Lisa Lopez struggled as a teen growing up in a single-parent home. Her parents divorced when she was 9 years old and she missed the stability of a strong family unit. Her father, a retired Master Sergeant with 33 years of military experience, always spoke to his young daughter about the benefits of the Armed Forces and encouraged her to join. As high school graduation approached, Lisa – a then-senior at Burbank High School in San Antonio – realized she needed to make a change to get her life back on track. She heeded her dad’s advice.
“I asked my mother to enlist me in the Air Force Reserve at the age of 17,” she said.
As she crossed the stage to receive her diploma, the announcement was made that Lisa had enlisted in the Air Force Reserves. “My dad was surprised, yet extremely proud and relieved. It’s a moment that he still talks about to this day.”
This Friday, Nov. 11, we join our nation in commemorating Veterans Day, to honor and thank all current and former members of our Armed Forces. For the past few weeks leading up to Veterans Day, we’ve featured a handful of the nearly 290 Veterans within CPS Energy. We wrap up that series today by shining the light on Lisa, a Financial Services Analyst with our company’s Budgeting & Analytics team.
Lisa joined the Air Force Reserve in August 1995, just two months after graduating high school. After completing basic training and technical school, she served 10 years in the Medical Administration field with the 433rd Aeromedical Evacuation Squadron at Lackland Air Force Base, now part of Joint Base San Antonio.
Hungering for a more hands-on type of assignment, she attended Flight School and Survival, Evasion, Resistance & Escape training in 2005 to become a flight medic (Emergency Medical Technician). Along with basic medical care, Lisa learned to operate medical emergency equipment, such as the cardiac monitor/defibrillator, the portable oxygen system and surgical suction apparatus.
In 2013, she deployed to Ramstein, Germany, for six months as part of the Operation Enduring Freedom Campaign. She managed medical evacuation schedules for multiple medical crews, making eight medical combat missions herself, to and from Bagram Air Base, Afghanistan. The flight medic noted that flying in and out of the region was stressful because of the increase in combat activity and it was also sometimes physically challenging.
“At 5 feet tall, it was hard lifting and loading our wounded onto the aircraft. A patient weighing 200 pounds, along with their heavy rucksacks on their stretcher, was too much for me to handle. My taller and stronger wingmen would always help out,” said Lisa.
Flights out of Afghanistan averaged 30 – 40 patients who had already been triaged, with each medic caring for 5 to 7 patients aboard the cargo plane. In-flight care included wound management and minor injury treatment, as well as suicidal/homicidal treatment. Along with patient care, Lisa also was trained in flight safety, ensuring flight crews were prepared for possible aircraft emergencies like rapid decompression, fire and crash-landing situations.
At the end of 2014, she was assigned to a medical crew deployed stateside, providing in-flight care for patients returning to their home station (base) after recovering from combat-related injuries, including severe burns and injuries sustained from explosives. “I was basically living out of a suitcase, flying from coast to coast,” said Lisa. “We would fly out of Kelly Field to San Diego, Columbus, Washington D.C., and anywhere in between.”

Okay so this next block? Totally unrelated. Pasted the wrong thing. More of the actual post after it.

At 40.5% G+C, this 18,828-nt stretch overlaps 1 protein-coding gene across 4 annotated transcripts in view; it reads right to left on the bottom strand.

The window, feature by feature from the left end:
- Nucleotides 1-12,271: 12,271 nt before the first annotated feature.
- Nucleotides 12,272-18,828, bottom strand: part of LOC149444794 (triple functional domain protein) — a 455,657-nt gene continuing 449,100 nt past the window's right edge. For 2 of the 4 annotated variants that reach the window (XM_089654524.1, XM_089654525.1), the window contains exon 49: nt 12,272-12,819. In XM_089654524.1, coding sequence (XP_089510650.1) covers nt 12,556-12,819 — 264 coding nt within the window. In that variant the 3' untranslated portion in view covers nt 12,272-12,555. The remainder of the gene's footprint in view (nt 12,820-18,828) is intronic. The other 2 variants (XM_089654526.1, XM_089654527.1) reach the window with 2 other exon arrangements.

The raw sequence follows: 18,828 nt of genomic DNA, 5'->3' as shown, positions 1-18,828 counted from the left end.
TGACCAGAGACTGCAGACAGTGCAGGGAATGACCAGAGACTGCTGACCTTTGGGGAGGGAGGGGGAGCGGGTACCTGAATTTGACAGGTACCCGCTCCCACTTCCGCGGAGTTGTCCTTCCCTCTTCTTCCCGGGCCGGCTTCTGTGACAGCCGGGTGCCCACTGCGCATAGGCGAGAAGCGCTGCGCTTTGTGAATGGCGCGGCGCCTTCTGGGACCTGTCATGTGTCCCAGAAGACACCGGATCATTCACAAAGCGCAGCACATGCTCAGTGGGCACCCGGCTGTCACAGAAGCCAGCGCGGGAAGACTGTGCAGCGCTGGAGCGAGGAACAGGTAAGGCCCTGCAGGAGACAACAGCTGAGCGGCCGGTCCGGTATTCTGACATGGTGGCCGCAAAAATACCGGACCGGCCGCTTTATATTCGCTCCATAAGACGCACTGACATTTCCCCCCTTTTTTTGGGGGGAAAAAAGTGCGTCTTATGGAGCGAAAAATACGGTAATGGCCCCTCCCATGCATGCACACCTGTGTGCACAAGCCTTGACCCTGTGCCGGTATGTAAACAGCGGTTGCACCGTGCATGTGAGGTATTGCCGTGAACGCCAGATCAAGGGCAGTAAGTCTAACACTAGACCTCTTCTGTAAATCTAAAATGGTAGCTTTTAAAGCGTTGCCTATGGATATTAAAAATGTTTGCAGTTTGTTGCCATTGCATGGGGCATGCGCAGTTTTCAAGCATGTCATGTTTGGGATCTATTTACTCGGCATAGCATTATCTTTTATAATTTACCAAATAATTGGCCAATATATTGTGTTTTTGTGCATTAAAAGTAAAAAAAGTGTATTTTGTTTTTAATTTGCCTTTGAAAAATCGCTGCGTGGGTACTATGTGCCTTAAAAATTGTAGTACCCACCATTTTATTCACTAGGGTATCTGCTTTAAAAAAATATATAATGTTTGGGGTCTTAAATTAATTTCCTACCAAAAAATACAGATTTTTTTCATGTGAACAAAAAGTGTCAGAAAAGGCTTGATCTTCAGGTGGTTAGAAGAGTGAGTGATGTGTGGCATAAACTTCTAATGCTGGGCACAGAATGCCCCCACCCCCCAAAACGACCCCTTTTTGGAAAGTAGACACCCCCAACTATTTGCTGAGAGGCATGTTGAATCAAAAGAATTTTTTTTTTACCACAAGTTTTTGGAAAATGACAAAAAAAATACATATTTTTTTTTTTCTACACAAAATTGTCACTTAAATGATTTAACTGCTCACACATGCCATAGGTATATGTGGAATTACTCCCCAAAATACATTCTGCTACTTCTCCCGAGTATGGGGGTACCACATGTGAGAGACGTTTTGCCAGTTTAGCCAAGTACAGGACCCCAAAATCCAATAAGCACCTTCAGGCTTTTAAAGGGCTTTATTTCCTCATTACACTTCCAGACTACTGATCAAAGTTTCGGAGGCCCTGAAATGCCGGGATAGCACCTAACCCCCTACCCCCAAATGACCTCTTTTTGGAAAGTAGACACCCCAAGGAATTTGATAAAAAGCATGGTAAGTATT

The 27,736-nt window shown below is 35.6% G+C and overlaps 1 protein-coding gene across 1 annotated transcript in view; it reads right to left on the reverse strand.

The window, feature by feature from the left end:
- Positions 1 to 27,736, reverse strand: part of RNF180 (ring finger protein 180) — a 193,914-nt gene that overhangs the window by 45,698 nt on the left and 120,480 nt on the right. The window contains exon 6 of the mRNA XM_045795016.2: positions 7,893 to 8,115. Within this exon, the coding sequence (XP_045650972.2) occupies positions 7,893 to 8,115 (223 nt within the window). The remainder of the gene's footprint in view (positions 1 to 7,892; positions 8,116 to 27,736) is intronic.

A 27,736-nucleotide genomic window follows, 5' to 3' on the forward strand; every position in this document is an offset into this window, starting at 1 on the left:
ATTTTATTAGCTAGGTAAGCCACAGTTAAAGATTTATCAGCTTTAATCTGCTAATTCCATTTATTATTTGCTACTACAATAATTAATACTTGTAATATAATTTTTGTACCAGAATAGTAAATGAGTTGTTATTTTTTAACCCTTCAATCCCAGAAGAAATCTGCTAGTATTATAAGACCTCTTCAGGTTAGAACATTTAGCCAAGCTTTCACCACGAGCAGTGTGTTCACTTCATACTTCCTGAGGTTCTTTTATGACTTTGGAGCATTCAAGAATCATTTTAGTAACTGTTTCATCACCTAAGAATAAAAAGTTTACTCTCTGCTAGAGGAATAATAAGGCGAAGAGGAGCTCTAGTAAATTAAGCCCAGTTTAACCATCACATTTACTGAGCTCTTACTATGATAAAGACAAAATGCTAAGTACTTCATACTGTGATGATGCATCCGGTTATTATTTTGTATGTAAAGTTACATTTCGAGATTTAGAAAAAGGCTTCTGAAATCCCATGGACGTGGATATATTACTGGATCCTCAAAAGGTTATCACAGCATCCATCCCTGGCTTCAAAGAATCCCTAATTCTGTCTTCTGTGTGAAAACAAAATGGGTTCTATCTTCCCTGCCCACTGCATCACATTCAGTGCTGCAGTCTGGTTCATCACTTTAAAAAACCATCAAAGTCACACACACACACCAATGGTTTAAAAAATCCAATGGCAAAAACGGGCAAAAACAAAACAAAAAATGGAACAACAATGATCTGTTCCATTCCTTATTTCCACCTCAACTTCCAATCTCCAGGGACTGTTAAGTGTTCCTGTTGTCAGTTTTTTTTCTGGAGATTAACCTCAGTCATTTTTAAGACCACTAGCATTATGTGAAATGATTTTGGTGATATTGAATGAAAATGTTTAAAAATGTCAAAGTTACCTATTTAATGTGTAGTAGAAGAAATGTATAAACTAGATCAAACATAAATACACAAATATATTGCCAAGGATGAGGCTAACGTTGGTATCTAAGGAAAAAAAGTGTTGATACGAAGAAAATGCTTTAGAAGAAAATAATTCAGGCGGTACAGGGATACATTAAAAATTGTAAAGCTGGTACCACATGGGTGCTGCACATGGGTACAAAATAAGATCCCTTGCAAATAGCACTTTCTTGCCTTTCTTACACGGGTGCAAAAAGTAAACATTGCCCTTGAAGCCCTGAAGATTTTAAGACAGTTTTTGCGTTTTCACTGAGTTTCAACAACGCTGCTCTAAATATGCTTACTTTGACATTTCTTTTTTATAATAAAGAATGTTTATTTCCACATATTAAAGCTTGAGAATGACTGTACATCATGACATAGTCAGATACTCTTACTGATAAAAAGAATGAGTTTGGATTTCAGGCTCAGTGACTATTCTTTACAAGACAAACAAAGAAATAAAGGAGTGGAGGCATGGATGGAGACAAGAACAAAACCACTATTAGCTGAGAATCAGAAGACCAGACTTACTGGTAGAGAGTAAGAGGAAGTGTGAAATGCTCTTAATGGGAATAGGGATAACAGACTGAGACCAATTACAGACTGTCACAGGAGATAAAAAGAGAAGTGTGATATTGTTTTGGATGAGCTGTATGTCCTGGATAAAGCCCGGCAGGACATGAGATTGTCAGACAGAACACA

In 2015, she landed an on-the-ground position, joining the 433rd Medical Group, Lackland AFB, as the Senior Enlisted Leader over 350 members. Her duties were to ensure mission readiness, career development and leadership guidance, as well as recognition for all enlisted members.
Four years later, Lisa was promoted to Chief Master Sergeant, the highest enlisted rank, which only about 1% of those enlisted in the Air Force attain. Out of a pool of 56 candidates, she was one of only seven to be selected at the time.
Lisa admits that success hasn’t come easy and that serving in the military wasn’t anything she expected. “I went in with some familiarity from the experiences my father shared; however, it wasn’t until I wore the uniform myself that I quickly realized how demanding my job was going to be in order to be successful,” she said.
She shared the most challenging aspect of serving was the balancing act of raising two sons on her own (Eric and Isaiah) while working full-time, attending college (she earned a Bachelor of Business Administration degree in accounting from Texas A&M University-San Antonio) and fulfilling her part-time Reserve obligations. “There were so many missed moments with my children, whether it was weekend sporting activities, birthdays or school functions. I won’t ever get that time back,” she said.
Lisa, who proudly still serves as an Air Force Reservist, joined CPS Energy earlier this year as a Financial Services Analyst. Among other responsibilities, she oversees budget activity for several of the company’s business areas and compiles corporate staffing analytics.
Asked if she plans to retire from the military in the foreseeable future, Lisa shared that she is considering retiring in October 2023, when she’ll have 28 years of service under her hat. It will be a bittersweet moment.
“Taking care of wounded warriors and developing our next generation of Air Force leaders has been such a humbling experience and I’d do it all over if I could,” she said. “But I do look forward to what’s in store for me with the extra weekends I’ll have.”
Thank you, Lisa, for your 27-plus years of military service, and thank you to all Veterans for your dedication and unwavering service to our country. Happy Veterans Day!